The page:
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Pete Finnigan's Oracle Security Weblog

This is the weblog for Pete Finnigan. Pete works in the area of Oracle security and he specialises in auditing Oracle databases for security issues. This weblog is aimed squarely at those interested in the security of their Oracle databases.

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Is setting trace a security risk? - part 1



I want to talk in this entry and continuing in another probably tomorrow about whether allowing your users to set SQL trace is a security risk or not. Why would setting trace be a security risk? Surely you want your people to be able to fix performance issues?

First letís clarify what trace we are talking about. I am talking here about SQL trace, the trace files that are generated by setting event 10046 or indeed other events that can be used to generate trace files in the database. Some other events can be used besides 10046 to create trace files include 10053 which traces the optimizer or 10928 which traces the PL/SQL virtual machine. There are many others that also generate trace files.

How can trace be set for a user? - This is a good question. There are many ways provided by Oracle that can be used to set trace in your own session, i.e. for the user you are logged in as in the current session or for another user in a different session. Also a number of the methods of setting trace allow you to set the trace level as well either for your own session or for anotherís session. The levels allow you to specify what details end up in the trace file such as bind data or wait events. I won't go into details about all of the methods available for setting trace as I have done that before on this site with a detailed paper showing I hope every way possible to set 10046 trace in the database.

OK, so back to the original question, why is it a security risk to allow users to set trace and to eventually create trace files? There are many reasons why this could be the case. Trace files contain a lot of sensitive data. They contain the actual SQL statements used by applications and also can contain the lower level SQL used by Oracle itself to satisfy the application SQL requests. This is known as recursive SQL.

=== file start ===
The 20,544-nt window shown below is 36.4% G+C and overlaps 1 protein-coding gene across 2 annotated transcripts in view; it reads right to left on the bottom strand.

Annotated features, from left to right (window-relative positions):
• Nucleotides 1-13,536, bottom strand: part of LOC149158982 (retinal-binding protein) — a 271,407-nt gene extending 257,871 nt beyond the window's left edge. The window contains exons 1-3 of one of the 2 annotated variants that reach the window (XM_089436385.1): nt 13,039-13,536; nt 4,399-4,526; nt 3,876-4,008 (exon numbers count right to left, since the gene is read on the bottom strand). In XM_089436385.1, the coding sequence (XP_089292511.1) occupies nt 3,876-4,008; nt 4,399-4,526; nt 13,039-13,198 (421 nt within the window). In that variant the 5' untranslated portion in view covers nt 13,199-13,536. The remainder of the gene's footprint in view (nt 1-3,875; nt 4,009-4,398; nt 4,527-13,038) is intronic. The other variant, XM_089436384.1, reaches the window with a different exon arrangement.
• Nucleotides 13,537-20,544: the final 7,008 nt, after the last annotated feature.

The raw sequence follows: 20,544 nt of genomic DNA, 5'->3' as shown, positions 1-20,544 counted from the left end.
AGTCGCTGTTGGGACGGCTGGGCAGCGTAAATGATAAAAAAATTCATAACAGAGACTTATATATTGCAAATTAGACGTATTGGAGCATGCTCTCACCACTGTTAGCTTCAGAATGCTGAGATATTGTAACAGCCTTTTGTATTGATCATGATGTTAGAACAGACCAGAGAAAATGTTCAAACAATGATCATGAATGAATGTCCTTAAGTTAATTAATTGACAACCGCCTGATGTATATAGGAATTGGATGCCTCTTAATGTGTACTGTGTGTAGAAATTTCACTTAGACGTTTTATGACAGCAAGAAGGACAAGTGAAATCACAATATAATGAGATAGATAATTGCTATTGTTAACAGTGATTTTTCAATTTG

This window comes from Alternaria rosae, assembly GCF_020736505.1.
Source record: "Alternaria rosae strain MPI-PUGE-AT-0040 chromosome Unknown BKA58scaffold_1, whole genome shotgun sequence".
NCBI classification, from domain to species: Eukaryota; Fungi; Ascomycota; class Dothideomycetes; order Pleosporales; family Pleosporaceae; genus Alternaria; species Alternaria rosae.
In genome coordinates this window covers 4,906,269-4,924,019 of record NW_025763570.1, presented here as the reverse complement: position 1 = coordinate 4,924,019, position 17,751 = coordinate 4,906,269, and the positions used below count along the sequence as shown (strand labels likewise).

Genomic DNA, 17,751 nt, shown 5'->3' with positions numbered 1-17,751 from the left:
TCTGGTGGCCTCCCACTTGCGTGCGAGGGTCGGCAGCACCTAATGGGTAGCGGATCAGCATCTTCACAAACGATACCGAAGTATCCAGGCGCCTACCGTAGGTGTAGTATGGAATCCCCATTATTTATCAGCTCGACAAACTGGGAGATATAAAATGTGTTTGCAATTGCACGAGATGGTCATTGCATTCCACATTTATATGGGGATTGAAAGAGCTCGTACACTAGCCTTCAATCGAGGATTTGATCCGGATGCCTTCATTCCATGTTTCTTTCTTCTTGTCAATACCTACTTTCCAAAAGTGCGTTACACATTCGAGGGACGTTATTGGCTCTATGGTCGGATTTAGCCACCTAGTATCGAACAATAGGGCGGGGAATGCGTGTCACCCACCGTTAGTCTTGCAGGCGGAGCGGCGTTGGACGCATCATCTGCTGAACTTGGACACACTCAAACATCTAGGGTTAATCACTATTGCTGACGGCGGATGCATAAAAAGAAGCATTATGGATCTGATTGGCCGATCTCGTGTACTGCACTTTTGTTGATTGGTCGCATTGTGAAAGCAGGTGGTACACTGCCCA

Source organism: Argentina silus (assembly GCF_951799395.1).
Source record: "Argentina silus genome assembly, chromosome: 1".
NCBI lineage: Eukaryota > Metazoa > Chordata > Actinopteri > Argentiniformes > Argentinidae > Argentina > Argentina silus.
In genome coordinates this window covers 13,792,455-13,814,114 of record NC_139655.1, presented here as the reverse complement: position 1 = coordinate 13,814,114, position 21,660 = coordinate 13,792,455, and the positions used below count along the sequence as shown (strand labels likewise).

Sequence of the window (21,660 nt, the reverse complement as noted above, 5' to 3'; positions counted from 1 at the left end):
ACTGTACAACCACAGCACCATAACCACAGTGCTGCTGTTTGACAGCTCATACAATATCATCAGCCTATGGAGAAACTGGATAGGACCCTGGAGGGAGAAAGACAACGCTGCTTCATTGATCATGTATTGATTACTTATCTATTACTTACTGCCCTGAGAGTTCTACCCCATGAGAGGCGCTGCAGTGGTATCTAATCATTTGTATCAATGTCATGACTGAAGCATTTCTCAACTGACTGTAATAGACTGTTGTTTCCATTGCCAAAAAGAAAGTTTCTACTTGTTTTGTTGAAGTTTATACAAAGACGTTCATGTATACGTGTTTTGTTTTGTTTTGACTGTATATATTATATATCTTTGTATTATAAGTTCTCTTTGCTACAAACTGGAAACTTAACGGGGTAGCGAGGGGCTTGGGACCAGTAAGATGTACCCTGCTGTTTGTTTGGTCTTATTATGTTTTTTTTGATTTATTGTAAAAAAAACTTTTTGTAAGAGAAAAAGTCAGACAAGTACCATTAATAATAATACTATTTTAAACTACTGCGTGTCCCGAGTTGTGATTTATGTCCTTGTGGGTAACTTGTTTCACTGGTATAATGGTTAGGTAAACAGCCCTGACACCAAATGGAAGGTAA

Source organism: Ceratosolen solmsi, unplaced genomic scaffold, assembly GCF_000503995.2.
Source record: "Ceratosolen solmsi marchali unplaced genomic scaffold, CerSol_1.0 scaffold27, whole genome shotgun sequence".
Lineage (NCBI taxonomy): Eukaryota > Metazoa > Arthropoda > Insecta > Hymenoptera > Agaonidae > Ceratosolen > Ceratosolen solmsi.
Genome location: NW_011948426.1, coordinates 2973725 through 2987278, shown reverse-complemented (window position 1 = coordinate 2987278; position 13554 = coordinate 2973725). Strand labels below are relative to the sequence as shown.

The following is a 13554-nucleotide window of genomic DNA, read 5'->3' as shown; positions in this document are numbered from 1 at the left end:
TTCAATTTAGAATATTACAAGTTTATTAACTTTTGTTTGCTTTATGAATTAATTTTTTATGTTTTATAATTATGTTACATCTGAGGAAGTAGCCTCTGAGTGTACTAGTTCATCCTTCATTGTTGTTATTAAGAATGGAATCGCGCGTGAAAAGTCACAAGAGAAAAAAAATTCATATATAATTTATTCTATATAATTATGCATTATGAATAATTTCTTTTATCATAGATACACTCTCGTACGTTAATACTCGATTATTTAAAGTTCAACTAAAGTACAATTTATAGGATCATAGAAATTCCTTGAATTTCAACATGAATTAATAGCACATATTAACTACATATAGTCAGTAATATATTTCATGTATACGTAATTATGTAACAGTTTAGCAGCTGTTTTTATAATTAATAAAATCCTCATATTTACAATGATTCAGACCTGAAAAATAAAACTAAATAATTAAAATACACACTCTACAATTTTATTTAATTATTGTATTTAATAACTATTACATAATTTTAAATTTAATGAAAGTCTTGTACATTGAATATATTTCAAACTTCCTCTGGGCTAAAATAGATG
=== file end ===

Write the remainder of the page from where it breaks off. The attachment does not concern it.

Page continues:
Imagine an application that is closed source, maybe a commercial application. A hacker or more realistically a malicious employee could set trace and get all of the SQL issued by the application for a particular session. This when compared to sparse screens he normally sits in front of would include schema names, table names, view names, even triggers, PL/SQL executed on the userís behalf, the fields accessed and actually processed and many more things. Worse still if he can enable trace to give him bind variable information he could access data that he could not see on the screen normally. In this way data could potentially be leaked.

The "user" could also see how to perform a SQL Injection attack from the information he gets in an SQL trace file. He could also dump certain dictionary structures and reveal passwords if the version of Oracle is early enough and not patched. I have also seen that it is also possible to reveal passwords in certain conditions on later versions. The hacker could reveal details that he should not get normally for such features as Row Level Security (See my two part paper on this subject for more details). If you put in the effort as a hacker then trace can be used to find out many details of an application and its databases structure that can be used to steal data or possibly gain access. So in my mind trace in the wrong hands can be a risk.

Now, let's not get carried away, we know that the trace files are created on the server and that they should not be accessible to all users. Thatís a good thing. But what if the database is not secured and some of the methods that can be used to access operating system files are accessible to the hacker? - Then of course he could get to the trace information. If he could also access the server itself then potentially he could also read the trace files.

There is a way to get trace details on the client as well, this is by using the autotrace facility in SQL*Plus so we need to consider this aspect. Also we should not forget about SQL*Net (or Oracle Net as itís now known) trace files as well. These can also reveal details of the actual SQL used. This is very difficult to protect against as a hacker could also sniff the network packets for the same information. We will talk about how to potentially protect against this aspect tomorrow. The third part of my SQL Injection paper "Detecting SQL Injection in Oracle" that i wrote for security focus talks about some of these methods. There is a link to it here.

I should also point out that I am considering here internal users, your companies staff that have access to client PCís on the internal network here.

Some database users obviously have access to trace generation and the generate files themselves though. Maybe consultants ensuring the database and application performs, some of the development staff maybe? The DBA's certainly. But the rest of the normal users should not get access to trace generation techniques and should certainly not get access to the generated trace files.

In part 2 of this entry I will talk about how to audit the database to find out which users can set trace and what to do about those that can. I will also talk about how to protect against accessing the trace files themselves, what you might do about autotrace and also protecting against the other methods of SQL leakage.